There have been two proposals to revitalize the port. One came from the city and private developers without public consultation. The other, proposed by Cais Mauá de Todos, has widespread support from technical experts—like architects, sociologists, historians, lawyers—as well as the general public.
Rather than criticizing the city-led proposal, it’s important to take a look at how each proposal was developed and the consequences of their plans. By examining the debate around Porto Alegre’s port from a variety of different perspectives, we can better understand how various types of planning processes contribute to the revitalization and transformation of public spaces.Cluttering the Port with Malls and Office Towers
Through a public bidding process, the city chose a proposal that integrates the dock area with the river. But there have been two controversies surround the selected proposal. The first is that the population was left out of the planning process. The second is that the proposal included plans to construct two 14-20 floor office towers near the road to city hall. At the other end of the space, the proposal included plans to build a hotel 20 floors tall, a 13,000 m² shopping center, and a convention center.
Community organizations and activists argue that the historic center around Porto Alegre’s capital building doesn’t need this kind of infrastructure, and that investment should be directed to other parts of the city. The proposal would keep the pier’s nine warehouses for bars, restaurants, and shops. The proposal even suggests establishing a university in the area to keep the pier active at all times of the day.
There are important questions surrounding this proposal: does Porto Alegre need another shopping center in a place that is famous for its sunset and views of the river? Discussion of this unsettled question continues, as development has been stalled due to issues with the project’s environmental permit.An Urban Port for All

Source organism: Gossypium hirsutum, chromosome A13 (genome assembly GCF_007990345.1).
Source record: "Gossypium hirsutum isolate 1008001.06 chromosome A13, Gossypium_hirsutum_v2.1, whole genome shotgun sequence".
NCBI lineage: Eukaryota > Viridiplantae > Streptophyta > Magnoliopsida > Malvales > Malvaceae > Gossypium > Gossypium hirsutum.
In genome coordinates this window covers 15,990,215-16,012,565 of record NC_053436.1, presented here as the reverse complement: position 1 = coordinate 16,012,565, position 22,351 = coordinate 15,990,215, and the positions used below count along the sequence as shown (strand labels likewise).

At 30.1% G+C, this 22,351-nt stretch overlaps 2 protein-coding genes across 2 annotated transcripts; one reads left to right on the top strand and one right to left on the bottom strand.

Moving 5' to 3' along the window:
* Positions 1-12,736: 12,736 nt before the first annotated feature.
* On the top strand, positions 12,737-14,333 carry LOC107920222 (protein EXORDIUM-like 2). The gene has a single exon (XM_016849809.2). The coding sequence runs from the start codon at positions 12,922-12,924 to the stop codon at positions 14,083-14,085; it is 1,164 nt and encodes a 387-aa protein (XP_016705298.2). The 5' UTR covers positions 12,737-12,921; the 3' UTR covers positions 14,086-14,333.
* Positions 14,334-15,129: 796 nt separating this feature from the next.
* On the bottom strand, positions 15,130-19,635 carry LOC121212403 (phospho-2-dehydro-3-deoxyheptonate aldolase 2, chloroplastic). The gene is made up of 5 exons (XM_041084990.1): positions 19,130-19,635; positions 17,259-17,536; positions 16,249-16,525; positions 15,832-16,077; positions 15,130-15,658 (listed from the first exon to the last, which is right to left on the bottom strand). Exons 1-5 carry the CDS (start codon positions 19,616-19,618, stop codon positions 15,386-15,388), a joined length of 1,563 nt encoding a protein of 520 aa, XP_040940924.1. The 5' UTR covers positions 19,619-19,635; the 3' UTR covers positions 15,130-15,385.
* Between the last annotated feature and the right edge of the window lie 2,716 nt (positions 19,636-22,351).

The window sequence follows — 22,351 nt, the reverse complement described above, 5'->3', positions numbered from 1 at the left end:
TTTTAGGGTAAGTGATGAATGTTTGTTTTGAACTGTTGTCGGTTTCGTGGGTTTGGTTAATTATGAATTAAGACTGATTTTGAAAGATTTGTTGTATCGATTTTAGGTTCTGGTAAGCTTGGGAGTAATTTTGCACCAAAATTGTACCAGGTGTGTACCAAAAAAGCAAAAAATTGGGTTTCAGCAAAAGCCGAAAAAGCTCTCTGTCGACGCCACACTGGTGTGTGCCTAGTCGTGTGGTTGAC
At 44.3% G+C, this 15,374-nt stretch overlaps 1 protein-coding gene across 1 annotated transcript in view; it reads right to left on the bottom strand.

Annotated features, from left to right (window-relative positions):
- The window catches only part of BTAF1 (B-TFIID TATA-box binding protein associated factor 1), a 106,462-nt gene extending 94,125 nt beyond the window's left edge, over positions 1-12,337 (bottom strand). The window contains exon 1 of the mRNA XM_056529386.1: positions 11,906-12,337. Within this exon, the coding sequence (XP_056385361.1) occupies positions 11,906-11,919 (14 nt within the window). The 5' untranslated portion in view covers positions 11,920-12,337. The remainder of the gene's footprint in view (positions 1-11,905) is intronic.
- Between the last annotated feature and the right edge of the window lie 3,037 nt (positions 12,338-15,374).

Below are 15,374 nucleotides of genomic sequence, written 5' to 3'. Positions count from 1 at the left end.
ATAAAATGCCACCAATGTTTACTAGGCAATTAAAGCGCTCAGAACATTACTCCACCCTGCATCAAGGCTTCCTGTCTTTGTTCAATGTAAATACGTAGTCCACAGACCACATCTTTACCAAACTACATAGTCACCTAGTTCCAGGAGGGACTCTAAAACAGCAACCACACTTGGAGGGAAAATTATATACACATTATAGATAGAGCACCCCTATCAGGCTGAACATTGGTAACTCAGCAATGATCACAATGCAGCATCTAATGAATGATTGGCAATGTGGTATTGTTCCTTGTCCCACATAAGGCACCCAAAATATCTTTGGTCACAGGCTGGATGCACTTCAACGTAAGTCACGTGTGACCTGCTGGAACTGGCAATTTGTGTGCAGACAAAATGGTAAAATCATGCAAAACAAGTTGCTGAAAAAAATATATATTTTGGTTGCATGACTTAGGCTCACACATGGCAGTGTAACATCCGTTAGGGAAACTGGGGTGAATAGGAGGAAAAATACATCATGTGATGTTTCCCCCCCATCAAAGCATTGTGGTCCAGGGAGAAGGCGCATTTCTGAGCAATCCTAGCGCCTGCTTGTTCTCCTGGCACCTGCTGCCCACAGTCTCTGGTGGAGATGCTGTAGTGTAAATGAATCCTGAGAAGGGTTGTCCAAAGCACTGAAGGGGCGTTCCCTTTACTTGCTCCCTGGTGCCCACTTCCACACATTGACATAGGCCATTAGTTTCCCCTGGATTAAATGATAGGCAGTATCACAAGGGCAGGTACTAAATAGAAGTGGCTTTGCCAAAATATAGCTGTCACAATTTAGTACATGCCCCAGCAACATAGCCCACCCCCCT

Architect Maria Helena Cavalheiro designed a rival proposal, called “Manifesto Mauá”. Endorsed by Cais Mauá de Todos, Maria’s proposal was presented during a debate on April 17, 2015 at the Architecture Department at the Federal University of Rio Grande do Sul. Her proposal prioritizes public spaces, and integrates the redeveloped port into the broader urban environment without sacrificing its historical and cultural characteristics. One example of this is the flood retaining wall that was installed between the docks and the city in the 1940s–leaving the port vulnerable to flooding. In Maria’s proposal, this retaining wall would be relocated to protect the docks from the Guaiba River as well.
The road along the port has already been taken over by cars and high-speed buses. Many of the buildings have parking lots on their ground floors. Maria’s proposal would expand walkable public space where there is currently a road. This pedestrian section would go all the way to Gasômetro and integrate with the city’s historical center, where the Public Market, Church of Sorrows, the Customs Square, and Casa de Cultura Mario Quintana are located. To ease traffic, a tunnel would be constructed as well as two secondary roads. Additionally, Maria would close down the last stretch of the train in the heart of the city, and replace the tracks with a bus rapid transit (BRT) corridor that would connect the Port to Gasômetro.